In terms of gameplay everything will feel very familiar. Combat is basically the same (although guns are more useful in close quarter now), stealth is a little bit better with more hiding places that you can move through, which is handy in the vast open plantations where a rooftop route isn’t possible. Ship-to-ship combat works in basically the same way as it does in AC3 and is just as much a joy. Upgrading your ship is expensive but comes with real tangible benefits and you move from fearing anything larger than a dinghy to being the master of a formidable vessel, taking on anything you like just for the sport of it. The ship combat if anything is underused, with precious few story missions placing you into naval warfare and none of those fights being particularly dramatic after the first hour. It’s a missed opportunity as the ship-based game is something unique to the series and a real strength. You can of course go out and find mischief for yourself, whaling or diving or simply pirating, but it’d be nice to have some more spectacular set pieces. It’s possible the engine just can’t handle that much going on so you’re often limited to four or five ships in combat at once.
There’s a whole mobile-style game to take part in where you manage your fleet but everything about it is slow and uninteresting. By the end of the game you don’t really need the rewards and the menus take so long to navigate it’s hardly worth bothering with. It’s basically the same way you managed assassin’s from the second game but with a little bit of turn-based ship combat where all you can do is use some extra items to help you your side. It’s never engaging and feels just like an added on grind. We much preferred buying business and having the cash roll in, it’d be more fun to go back to that!
Speaking of grinds, Black Flag has a ridiculous amount of content but it’s likely to last longer than your enthusiasm. There’s hundreds of collectables spread all over the giant map, and you’re unlikely to visit more than half of the islands if you’re just playing through the story. There’s animals to hunt, a town to build, Templars to kill, treasure chests to find (even on the sea bed), forts to capture and if you’ve got the special edition there’s even DLC featuring Aveline from the Vita game. While all of it is fine by itself and much more engaging than the flag hunt from the first game there’s simply too much to do. You can’t complete any of them before they start to feel like a grind so I hope you like staring at uncompleted percentages and icons. Less than 1% of players have finished all the collection challenges at the time of writing and even though we began scouring every island for everything, we lost interest after twenty hours of gameplay. We appreciate there beings lots to do in games but collectable hunts are meant to be finished – if you can’t get them all it’s simply frustrating and the rewards aren’t even that spectacular for those who do put in the hours of drudgery required.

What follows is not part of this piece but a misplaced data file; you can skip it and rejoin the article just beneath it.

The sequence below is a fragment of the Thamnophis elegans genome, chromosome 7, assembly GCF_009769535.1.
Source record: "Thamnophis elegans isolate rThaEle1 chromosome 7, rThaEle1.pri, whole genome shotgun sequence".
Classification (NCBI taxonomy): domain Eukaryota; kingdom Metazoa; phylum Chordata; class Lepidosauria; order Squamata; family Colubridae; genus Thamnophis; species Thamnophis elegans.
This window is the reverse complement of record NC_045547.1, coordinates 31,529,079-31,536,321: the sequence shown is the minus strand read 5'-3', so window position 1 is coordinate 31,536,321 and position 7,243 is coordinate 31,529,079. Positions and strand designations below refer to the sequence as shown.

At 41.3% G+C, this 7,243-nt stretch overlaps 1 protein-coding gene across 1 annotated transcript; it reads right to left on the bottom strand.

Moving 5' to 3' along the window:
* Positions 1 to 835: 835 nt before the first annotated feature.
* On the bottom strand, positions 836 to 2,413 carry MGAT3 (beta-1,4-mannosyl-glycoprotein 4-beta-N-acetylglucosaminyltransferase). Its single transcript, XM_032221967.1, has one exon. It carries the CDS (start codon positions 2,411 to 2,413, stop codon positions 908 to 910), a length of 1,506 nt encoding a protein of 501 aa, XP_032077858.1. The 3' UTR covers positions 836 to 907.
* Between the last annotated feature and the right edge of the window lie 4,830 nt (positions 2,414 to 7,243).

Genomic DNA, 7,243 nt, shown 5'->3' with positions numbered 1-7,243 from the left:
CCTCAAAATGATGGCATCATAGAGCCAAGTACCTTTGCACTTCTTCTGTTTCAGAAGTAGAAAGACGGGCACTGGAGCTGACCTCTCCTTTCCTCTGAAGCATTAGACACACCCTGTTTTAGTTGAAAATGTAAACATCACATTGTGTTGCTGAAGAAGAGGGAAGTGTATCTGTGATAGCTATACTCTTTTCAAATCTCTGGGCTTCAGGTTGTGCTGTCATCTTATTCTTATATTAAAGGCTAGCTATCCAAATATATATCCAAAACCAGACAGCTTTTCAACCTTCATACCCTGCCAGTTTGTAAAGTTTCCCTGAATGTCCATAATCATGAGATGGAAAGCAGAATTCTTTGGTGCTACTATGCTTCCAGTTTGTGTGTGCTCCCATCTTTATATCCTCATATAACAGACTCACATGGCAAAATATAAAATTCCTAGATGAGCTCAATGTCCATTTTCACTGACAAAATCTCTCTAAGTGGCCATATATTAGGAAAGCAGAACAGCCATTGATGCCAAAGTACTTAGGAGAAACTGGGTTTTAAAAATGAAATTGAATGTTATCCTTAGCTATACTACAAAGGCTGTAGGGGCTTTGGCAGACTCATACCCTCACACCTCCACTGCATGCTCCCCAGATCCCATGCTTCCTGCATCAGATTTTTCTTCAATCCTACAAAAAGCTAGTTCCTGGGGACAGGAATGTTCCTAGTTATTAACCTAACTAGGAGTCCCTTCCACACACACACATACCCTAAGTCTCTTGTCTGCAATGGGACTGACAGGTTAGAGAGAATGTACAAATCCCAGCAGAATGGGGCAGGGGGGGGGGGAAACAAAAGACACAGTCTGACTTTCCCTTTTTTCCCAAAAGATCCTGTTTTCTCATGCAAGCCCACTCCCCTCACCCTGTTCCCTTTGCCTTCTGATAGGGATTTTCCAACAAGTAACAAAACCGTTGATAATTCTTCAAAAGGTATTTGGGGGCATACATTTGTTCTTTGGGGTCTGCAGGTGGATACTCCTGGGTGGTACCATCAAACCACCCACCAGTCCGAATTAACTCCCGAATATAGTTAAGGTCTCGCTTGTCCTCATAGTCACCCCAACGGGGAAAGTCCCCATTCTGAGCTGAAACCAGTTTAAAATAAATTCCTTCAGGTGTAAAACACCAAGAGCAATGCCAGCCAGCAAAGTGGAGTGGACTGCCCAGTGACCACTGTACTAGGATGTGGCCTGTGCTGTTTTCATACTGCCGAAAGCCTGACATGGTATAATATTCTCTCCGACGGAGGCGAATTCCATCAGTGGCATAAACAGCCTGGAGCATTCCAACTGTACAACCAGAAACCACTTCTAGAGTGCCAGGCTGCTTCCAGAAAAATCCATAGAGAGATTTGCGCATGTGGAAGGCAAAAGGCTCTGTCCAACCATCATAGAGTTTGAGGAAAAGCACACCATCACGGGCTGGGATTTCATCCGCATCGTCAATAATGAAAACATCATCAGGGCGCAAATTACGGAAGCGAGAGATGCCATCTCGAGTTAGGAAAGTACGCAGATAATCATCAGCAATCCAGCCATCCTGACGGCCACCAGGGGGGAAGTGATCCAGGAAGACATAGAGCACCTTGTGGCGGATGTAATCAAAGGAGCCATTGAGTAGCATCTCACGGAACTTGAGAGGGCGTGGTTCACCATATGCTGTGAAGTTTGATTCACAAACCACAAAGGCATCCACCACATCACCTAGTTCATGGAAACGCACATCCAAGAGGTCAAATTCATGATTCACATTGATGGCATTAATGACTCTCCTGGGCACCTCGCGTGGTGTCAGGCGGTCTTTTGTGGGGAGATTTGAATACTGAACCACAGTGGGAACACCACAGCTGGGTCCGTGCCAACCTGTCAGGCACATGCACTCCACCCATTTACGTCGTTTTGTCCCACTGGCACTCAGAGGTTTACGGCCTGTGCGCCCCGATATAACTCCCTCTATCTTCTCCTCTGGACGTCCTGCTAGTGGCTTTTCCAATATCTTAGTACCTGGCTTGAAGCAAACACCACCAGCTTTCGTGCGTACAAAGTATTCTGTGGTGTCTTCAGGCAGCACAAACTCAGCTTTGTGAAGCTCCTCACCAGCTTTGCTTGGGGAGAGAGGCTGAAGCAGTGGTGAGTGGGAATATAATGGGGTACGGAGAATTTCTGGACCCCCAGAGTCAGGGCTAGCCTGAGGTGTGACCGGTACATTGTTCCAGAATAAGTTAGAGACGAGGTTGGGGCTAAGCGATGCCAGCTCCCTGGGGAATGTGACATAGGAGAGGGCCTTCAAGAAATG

This all sounds very negative but really the game is an absolute joy. Graphically it is beautiful, with rolling seas and lush jungles abound. The character models can appear fairly basic for NPCs and there’s plenty of entertaining animations glitches, but it adds to the charm rather than detracting from it. One time we were boarding a ship and I swung on a rope from mine to theirs (bearing in mind both ships are moving dynamically), stabbed a guy as I landed, pulled out a pistol and hit a powder keg taking out a group of soldiers, mounted a winch on the main mast pulling me to the top, kicked the scout off his perch and then fired a single shot to the other mast killing the final scout I needed to take the ship. It was glorious. The very next ship I attacked I swung majestically off the side of mine, face planted a cannon, hung onto it for about 10 seconds twitching and then jumped back towards my own ship (I wasn’t pressing anything at the this point) before smacking against the side and falling into the sea. Towards the end of the game there’s a platforming section where failing means instadeath. I did exactly the same thing ten or so times and succeeded on my last attempt, every other time Edward decided to jump in a weird direction or not grab something. I can see the benefits to a free-flowing animation system but not having a jump button really limits your control, so when the game kills you it hardly feels fair.
Overall this is probably the second best AC game to date. We adored AC2 and the story was simply better with more engaging empire-building mechanics. That being said this is by far the best pirate game we’ve played and there’s so much content you definitely get your money’s worth.